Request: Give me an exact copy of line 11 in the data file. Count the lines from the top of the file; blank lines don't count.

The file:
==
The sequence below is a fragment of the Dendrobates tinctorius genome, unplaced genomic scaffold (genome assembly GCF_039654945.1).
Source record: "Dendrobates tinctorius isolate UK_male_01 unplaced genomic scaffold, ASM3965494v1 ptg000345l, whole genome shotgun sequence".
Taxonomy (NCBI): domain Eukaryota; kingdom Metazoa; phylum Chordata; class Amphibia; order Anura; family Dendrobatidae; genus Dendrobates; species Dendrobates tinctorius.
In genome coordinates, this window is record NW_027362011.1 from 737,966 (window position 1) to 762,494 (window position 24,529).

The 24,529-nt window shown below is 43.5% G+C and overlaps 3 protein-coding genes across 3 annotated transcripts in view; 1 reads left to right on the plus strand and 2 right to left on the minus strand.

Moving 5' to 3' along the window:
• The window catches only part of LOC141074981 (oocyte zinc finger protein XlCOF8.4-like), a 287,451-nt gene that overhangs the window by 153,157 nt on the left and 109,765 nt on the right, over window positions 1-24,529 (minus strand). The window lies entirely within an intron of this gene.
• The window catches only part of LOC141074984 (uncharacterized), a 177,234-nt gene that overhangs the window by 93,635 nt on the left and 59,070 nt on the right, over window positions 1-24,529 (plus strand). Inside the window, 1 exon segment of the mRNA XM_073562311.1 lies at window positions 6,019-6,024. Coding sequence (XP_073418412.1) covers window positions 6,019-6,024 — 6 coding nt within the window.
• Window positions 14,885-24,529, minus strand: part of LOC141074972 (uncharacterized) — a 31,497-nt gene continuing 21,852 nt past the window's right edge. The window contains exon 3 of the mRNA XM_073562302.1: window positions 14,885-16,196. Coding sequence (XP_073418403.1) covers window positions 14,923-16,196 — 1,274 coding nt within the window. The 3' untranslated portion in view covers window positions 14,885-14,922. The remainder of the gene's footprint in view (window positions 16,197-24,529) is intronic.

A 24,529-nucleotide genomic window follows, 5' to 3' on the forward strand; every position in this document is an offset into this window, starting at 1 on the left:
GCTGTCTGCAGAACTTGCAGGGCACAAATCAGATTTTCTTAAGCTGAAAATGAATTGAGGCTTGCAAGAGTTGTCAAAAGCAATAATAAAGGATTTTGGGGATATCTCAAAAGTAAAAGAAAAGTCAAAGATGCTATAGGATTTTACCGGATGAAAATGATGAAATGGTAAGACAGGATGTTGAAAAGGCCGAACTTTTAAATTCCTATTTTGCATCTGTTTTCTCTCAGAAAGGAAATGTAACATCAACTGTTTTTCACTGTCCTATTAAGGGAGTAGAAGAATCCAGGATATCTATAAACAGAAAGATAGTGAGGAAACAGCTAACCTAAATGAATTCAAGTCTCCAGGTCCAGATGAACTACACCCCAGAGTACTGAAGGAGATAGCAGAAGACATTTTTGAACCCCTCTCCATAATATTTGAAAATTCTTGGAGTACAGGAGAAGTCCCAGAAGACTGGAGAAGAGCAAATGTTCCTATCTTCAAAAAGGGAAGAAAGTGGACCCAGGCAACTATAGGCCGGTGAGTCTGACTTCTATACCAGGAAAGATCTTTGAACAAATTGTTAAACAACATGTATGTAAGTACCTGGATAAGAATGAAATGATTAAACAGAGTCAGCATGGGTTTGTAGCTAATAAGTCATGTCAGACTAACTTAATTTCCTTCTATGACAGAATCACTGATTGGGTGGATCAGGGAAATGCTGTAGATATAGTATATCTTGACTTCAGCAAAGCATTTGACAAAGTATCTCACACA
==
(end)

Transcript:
GCTGTCTGCAGAACTTGCAGGGCACAAATCAGATTTTCTTAAGCTGAAAATGAATTGAGGCTTGCAAGAGTTGTCAAAAGCAATAATAAAGGATTTTGGGGATATCTCAAAAGTAAAAGAAAAGTCAAAGATGCTATAGGATTTTACCGGATGAAAATGATGAAATGGTAAGACAGGATGTTGAAAAGGCCGAACTTTTAAATTCCTATTTTGCATCTGTTTTCTCTCAGAAAGGAAATGTAACATCAACTGTTTTTCACTGTCCTATTAAGGGAGTAGAAGAATCCAGGATATCTATAAACAGAAAGATAGTGAGGAAACAGCTAACCTAAATGAATTCAAGTCTCCAGGTCCAGATGAACTACACCCCAGAGTACTGAAGGAGATAGCAGAAGACATTTTTGAACCCCTCTCCATAATATTTGAAAATTCTTGGAGTACAGGAGAAGTCCCAGAAGACTGGAGAAGAGCAAATGTTCCTATCTTCAAAAAGGGAAGAAAGTGGACCCAGGCAACTATAGGCCGGTGAGTCTGACTTCTATACCAGGAAAGATCTTTGAACAAATTGTTAAACAACATGTATGTAAGTACCTGGATAAGAATGAAATGATTAAACAGAGTCAGCATGGGTTTGTAGCTAATAAGTCATGTCAGACTAACTTAATTTCCTTCTATGACAGAATCACTGATTGGGTGGATCAGGGAAATGCTGTAGATATAGTATATCTTGACTTCAGCAAAGCATTTGACAAAGTATCTCACACA